The reasons for the dramatic increases in the cost of higher education are many, but the effect is singular. Pursuing a degree has become more difficult financially, at the same time that the need for the skills higher education offers continues to grow. This creates a hardship for many potential students, particularly those who might be considered non-traditional.

Non-traditional students are generally older than their classmates. Some of them put off school for family reasons and others to serve in the military. Oftentimes, these students have responsibilities beyond their studies. Figuring out how to pay tuition and fees, as well as other living expenses such as rent or mortgage, childcare, insurance and the like, can be a struggle.

In 2000, the average cost of tuition at a four-year public college was $2,276. By 2006, it had more than doubled to $4,694. Add those increases to the rising cost of fuel, food and other cost of living expenses, and students must be creative to find a way just to to get by.

One local student facing that dilemma has decided to put his feet to work to help offset some of the expenses he’ll face as he heads back to school this fall. Andrew Puttman, 21, is a married father of two and will be starting in the nursing program at Ranger College this fall.

“I’m a young father of two beautiful girls. I put off doing the things I wanted to do to take care of my family,” he said. Puttman said he currently works two jobs, one of which he’ll have to quit once school begins.

“My dream has been to enter the medical field. I was accepted into Ranger College from August to August for their nursing program,” he said. “I’ll have to quit a job. I can’t afford to pay a mortgage, can’t afford to make car payments and pay for school.”

To help make ends meet, Puttman plans to raise money by running from the Brown County Courthouse to the Comanche County Courthouse on Aug. 18. He hopes to raise donations for each mile he runs - it’s about 28, he said - or for completing the run.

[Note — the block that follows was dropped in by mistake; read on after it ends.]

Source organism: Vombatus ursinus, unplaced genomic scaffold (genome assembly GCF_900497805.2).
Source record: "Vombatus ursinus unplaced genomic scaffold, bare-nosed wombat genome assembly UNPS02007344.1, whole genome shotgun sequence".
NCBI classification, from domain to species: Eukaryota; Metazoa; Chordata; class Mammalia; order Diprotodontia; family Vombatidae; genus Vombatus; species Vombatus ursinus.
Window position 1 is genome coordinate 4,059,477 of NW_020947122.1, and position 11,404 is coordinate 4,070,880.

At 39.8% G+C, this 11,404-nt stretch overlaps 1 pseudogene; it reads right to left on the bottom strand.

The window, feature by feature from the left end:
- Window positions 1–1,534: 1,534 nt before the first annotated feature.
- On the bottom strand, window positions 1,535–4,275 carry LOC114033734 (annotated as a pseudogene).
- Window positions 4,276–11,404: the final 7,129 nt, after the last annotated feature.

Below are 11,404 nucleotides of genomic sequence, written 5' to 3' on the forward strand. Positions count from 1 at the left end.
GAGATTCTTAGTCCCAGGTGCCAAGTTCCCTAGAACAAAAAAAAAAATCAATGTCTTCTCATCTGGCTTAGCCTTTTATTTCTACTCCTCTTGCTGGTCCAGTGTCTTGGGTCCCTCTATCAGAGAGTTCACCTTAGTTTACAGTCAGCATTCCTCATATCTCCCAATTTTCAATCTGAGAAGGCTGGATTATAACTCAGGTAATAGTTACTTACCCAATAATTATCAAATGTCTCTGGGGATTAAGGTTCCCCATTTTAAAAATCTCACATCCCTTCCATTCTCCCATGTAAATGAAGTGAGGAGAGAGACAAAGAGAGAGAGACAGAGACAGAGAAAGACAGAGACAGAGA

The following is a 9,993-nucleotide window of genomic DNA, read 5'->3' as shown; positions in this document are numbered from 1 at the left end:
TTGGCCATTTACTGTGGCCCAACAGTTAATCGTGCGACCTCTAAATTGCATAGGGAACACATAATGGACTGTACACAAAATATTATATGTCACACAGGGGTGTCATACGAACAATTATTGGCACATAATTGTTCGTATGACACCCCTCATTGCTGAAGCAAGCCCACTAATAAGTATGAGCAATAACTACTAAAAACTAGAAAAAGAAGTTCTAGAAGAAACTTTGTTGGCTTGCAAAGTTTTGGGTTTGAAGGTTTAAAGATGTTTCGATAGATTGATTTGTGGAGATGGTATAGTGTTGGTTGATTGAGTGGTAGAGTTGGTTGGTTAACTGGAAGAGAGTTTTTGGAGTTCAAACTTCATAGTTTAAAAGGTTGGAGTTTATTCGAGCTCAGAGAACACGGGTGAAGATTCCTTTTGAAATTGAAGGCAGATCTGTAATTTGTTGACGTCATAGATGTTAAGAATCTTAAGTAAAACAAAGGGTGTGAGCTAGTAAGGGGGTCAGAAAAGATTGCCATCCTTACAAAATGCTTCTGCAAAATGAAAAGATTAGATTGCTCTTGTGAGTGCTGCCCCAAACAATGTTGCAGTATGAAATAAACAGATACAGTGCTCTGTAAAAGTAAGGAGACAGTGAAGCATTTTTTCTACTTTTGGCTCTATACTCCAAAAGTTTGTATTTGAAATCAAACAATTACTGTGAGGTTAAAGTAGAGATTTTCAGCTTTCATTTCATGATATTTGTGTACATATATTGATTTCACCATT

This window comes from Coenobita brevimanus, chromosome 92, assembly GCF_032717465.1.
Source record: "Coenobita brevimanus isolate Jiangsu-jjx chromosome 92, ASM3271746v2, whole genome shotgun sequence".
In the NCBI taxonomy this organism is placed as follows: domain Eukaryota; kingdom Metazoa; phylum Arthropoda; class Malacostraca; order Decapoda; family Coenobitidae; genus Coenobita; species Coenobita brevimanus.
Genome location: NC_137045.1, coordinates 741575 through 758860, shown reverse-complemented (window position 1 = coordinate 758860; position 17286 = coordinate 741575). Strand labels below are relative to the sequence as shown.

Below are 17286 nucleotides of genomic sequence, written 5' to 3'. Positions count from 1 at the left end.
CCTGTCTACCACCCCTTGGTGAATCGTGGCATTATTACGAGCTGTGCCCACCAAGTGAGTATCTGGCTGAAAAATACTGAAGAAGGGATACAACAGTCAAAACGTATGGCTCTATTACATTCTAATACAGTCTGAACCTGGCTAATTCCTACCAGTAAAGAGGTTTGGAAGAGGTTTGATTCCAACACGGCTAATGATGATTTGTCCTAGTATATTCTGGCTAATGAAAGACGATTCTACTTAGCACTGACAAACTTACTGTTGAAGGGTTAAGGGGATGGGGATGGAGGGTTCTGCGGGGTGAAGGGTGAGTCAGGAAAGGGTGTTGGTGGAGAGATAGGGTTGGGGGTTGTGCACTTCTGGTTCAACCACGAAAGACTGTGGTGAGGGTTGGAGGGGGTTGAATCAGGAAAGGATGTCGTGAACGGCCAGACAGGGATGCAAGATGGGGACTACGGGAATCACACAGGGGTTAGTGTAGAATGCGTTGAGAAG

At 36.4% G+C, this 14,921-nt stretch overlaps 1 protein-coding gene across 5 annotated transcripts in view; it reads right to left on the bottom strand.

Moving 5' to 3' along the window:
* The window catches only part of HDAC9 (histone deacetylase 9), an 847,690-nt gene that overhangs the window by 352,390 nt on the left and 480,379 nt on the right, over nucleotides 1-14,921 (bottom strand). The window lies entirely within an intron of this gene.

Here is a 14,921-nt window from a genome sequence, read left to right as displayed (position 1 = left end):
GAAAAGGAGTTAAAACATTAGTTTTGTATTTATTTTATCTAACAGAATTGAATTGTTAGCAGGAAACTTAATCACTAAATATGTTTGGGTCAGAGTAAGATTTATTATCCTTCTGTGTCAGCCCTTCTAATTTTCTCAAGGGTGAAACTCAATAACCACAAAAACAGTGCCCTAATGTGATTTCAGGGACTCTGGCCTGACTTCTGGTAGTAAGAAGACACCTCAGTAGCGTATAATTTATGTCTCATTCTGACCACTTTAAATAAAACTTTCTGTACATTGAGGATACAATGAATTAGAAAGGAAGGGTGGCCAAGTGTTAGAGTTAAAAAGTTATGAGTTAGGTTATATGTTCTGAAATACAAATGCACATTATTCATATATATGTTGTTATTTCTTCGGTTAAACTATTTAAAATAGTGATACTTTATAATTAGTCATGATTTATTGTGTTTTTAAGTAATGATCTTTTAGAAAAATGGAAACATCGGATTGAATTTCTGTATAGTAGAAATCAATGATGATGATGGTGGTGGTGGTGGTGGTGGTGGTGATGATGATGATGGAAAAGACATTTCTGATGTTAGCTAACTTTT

His effort won’t be all about himself, though, he says. Half of the money he raises this year will be set aside to help set up a scholarship for other students that are facing situations similar to his own.

“Half the money is going to be donated to start a scholarship fund for students in central Texas,” Puttman said. “I’m setting up an organization with a board. We’ll apply for a 501 c(3).”

One of the first people to agree to serve on the new board was Shirley Fragua, who said she first met Puttman when he coached her granddaughter’s soccer team.

“He’s such a good young man. He’s doing this to further his education, further his career and take care of his family,” she said. “Andy’s a real go-getter. I told him I would do whatever I could to help.”

Puttman said he ran in high school, although it wasn’t for the cross country or track teams. He said he’s been running for a few days in preparation, and will attempt to run half-way to Comanche this Sunday.

“I just came up with the idea and started training a week ago. Most marathoners (a marathon is 26.2 miles) have a year of running under their belt and three to four months of intense training. I’ve got three weeks,” he said.

Because of the heat, Puttman plans on running overnight. He’ll start out of Brownwood around 7 p.m. and take a water break every two hours.

“My wife is going to escort me,” he said. “I plan on finishing in five to six hours.”

Puttman said he’s been able to get loans and financial aid for his school expenses, but not to cover the living expenses he’ll still have despite working one fewer jobs. The money he raises will help cover some of that shortfall.

“Paying for school is easy,” he said. “It’s the living expenses that are hard. They don’t offer loans to cover living expenses. I’m a faith-based man. I decided if I couldn’t find enough help to pay my way through school, I decided I would take things into my own hands.”

Puttman said his goal is to raise $10,000 this first year, and that he’s already raised over $1,000. People interested in making a donation, or helping establish the scholarship organization may contact him by phone at 998-2771 or by e-mail at